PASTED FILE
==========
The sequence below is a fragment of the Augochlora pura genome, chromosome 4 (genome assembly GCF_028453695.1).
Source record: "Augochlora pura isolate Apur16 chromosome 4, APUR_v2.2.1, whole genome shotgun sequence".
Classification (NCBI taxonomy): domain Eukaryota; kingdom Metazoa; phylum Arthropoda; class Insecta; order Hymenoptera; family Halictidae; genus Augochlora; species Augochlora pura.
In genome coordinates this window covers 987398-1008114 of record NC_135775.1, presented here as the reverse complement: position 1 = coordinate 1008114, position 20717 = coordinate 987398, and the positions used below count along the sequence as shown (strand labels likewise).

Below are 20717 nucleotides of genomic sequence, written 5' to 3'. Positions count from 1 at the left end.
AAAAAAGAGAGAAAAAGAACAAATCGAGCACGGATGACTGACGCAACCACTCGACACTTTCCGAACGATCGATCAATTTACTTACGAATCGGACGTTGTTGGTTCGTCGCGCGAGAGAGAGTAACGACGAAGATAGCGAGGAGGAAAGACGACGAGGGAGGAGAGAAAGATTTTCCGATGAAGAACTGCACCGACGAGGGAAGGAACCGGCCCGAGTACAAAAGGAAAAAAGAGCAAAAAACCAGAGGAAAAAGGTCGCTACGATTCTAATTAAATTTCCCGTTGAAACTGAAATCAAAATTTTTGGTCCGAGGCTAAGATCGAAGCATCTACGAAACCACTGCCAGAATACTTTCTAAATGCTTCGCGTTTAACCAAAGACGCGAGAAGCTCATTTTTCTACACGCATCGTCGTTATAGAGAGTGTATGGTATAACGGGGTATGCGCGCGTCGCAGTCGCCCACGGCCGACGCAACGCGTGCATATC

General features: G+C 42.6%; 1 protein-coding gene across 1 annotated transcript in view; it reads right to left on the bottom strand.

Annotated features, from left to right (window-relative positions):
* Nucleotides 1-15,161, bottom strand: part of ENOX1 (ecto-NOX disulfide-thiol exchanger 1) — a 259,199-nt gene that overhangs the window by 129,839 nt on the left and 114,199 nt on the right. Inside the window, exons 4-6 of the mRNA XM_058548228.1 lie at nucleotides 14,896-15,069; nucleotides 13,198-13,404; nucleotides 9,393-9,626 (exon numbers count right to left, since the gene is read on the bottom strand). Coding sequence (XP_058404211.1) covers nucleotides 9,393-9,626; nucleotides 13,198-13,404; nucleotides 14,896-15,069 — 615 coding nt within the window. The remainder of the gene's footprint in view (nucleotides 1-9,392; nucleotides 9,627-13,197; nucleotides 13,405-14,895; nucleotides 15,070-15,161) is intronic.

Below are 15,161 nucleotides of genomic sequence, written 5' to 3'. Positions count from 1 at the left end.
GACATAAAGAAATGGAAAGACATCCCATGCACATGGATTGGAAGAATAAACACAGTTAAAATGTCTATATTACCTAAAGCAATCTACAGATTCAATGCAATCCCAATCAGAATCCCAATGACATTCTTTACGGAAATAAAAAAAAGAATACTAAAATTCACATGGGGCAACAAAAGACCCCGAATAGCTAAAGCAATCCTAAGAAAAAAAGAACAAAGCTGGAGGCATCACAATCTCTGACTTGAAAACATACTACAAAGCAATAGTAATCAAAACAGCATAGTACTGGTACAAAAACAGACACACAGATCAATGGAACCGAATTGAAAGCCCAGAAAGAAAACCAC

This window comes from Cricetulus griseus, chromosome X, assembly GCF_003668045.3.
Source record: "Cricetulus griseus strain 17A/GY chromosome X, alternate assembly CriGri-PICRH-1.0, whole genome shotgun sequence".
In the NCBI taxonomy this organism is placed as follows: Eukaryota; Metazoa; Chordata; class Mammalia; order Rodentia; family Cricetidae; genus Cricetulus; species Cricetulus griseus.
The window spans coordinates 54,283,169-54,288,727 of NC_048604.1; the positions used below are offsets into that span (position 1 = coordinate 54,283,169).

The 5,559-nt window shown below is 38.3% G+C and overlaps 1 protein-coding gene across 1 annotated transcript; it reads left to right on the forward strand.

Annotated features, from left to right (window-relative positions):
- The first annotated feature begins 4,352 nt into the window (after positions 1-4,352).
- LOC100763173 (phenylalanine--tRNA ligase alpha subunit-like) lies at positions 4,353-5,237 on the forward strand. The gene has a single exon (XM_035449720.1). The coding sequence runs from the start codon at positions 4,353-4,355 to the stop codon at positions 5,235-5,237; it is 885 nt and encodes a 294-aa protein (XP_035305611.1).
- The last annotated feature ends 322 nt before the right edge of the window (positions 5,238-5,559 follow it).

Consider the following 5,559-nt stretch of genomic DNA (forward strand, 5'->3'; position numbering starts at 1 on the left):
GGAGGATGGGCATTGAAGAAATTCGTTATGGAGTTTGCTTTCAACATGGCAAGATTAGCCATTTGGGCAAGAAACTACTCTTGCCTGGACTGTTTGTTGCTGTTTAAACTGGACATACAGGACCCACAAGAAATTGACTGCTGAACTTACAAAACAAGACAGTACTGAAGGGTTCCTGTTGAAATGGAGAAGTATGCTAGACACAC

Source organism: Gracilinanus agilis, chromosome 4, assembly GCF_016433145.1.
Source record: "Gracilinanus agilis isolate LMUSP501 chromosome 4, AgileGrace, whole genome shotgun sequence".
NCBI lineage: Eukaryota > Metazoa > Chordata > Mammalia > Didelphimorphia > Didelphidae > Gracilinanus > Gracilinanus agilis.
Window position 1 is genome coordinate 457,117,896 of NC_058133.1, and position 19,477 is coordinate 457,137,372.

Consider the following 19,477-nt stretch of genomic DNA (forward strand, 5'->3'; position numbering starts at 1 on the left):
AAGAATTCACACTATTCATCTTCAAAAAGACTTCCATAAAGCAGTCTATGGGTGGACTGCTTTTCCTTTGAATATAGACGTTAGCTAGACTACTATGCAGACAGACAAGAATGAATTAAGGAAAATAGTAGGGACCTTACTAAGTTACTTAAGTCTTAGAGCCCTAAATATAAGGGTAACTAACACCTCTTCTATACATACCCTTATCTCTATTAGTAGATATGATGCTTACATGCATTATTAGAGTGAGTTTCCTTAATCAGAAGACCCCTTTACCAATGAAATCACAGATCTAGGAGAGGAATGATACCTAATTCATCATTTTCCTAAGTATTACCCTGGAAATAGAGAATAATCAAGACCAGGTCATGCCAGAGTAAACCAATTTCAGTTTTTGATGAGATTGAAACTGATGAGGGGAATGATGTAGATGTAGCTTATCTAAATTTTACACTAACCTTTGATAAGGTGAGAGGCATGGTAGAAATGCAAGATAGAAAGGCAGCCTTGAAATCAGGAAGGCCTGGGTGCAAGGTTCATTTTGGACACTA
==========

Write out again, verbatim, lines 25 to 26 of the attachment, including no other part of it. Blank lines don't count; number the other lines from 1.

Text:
NCBI lineage: Eukaryota > Metazoa > Chordata > Mammalia > Didelphimorphia > Didelphidae > Gracilinanus > Gracilinanus agilis.
Window position 1 is genome coordinate 457,117,896 of NC_058133.1, and position 19,477 is coordinate 457,137,372.